One of the most common emotions people experience in surviving infidelity is anger. Its important to first have an understanding of what anger really is. If you look at anger from a purely functional perspective its a protective response to a perceived hurt or threat, be it emotional or physical. And there are few things in life more threatening than surviving infidelity.
Discovering an affair can leave you feeling stressed, depressed or both. Your "anger" is more about feeling so overwhelmed that every little thing in their life feels like an enormously challenging burden to be undertaken. Every little thing your partner or others do can feel magnified to the extreme. The TV is too loud, you feel like you are being harassed when the kids want your attention, even an innocent comment from your partner such as "what do you want to do for dinner?" can drive you over the edge. You may even have fantasies of killing or hurting your partner or the person s/he was cheating with.
So, what do you do with all these feelings? As appealing as yelling at your partner might seem its probably not going to do much for you or the relationship in the long run. Without going into all the neurological reasons behind it, the bottom line is that the more you yell or take things out on your partner the more primed you are to keep doing it. In other words, yelling usually leads to more yelling.
And if you really want to save your relationship yelling or fighting is not the way to do it. So lets try to focus on ways to help keep you calm and relaxed. The clearer your head is the more likely you are to deal with things in a productive way and to make the right choices for yourself.
1) Exercise. The first thing I would recommend is for you to get plenty of exercise (check with your doctor first to make sure there are no health issues involved). As much a pain as it might seem try to get some exercise every single day. It's the best drug available to help keep you calm, focused and sharp. It clears all of the goop out of your brain. You can always find excuses not to exercise, but try an experiment: compare how you feel before you exercise and how you feel after. Keep that difference in mind. No matter how unmotivated you feel, you will always feel better after getting a bit of exercise in.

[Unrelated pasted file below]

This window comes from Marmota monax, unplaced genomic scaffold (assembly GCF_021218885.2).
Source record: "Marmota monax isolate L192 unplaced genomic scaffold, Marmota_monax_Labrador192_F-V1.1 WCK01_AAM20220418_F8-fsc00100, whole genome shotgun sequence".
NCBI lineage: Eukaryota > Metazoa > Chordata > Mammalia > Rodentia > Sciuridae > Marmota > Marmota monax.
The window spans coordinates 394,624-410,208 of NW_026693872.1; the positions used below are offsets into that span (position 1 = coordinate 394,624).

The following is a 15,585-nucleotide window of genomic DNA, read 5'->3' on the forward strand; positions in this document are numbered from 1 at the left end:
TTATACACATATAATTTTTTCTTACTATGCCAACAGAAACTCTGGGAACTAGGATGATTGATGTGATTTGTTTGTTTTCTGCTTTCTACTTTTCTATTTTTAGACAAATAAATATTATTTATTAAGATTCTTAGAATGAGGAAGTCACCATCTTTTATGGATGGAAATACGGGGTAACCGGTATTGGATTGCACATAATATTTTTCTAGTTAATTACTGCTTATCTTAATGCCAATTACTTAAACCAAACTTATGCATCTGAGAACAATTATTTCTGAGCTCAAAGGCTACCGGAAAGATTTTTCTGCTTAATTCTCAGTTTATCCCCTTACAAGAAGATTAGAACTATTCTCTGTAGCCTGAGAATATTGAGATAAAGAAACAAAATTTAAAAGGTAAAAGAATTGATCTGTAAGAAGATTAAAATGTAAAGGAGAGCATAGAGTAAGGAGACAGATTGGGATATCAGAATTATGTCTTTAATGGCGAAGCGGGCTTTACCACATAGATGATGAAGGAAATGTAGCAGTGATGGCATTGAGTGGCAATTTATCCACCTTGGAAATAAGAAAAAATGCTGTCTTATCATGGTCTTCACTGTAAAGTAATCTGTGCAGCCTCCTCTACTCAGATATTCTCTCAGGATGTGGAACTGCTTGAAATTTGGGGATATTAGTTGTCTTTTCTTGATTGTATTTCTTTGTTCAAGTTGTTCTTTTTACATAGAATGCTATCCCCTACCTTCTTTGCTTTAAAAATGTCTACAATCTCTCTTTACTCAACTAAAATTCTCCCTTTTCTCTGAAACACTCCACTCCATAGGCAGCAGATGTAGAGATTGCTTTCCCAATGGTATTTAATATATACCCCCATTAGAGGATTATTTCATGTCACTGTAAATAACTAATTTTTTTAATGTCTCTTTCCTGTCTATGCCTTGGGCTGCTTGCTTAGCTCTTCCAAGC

2) Take Your Vitamins! The second thing I would recommend is to make sure that you are eating right and taking the right vitamin combination. I would very strongly urge you to consider taking a multivitamin in combination with 1000 mg of Vitamin D, 1200 mg of fish oil and 400 mg of SAM-e with food. These are all natural over the counter herbal supplements that work wonders with depression and obsessive thinking. Some people may experience some gastric distress because of the SAM-e. If this turns out to be the case with you I would suggest switching to St. John's Wort, although please be advised that St. John's Wort can decrease the effectiveness of birth control pills. You might also consider talking to your physician about whether taking an anti-depressant medication for 3 - 6 months to help you weather the crisis of discovering an infidelity is appropriate.
3) Fake Smile Technique. A final suggestion for dealing with anger or depression is to practice smiling for fifteen minutes twice a day. I know, the last thing you may feel like doing is smiling right now but even a fake smile is ok. There is a feedback loop from your body to your brain and studies have actually shown that fake smiling for an extended period can cause your brain to think "I'm smiling so I must be happy" and will actually lead you to feel happy. This is such a powerful technique that even people who have been depressed their entire lives and have not responded to medication have felt better after fake smiling for a couple weeks. So try it at home or in the car on the way to work. It really works!
While not a magic cure, following these 3 suggestions will help keep you in a more balanced place as you work on surviving infidelity.
By: Dr. Joe James
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Go here to learn more about surviving infidelity. Dr. Joe James is a psychologist who specializes in anger management and couples therapy in his Maryland marriage counselor office.
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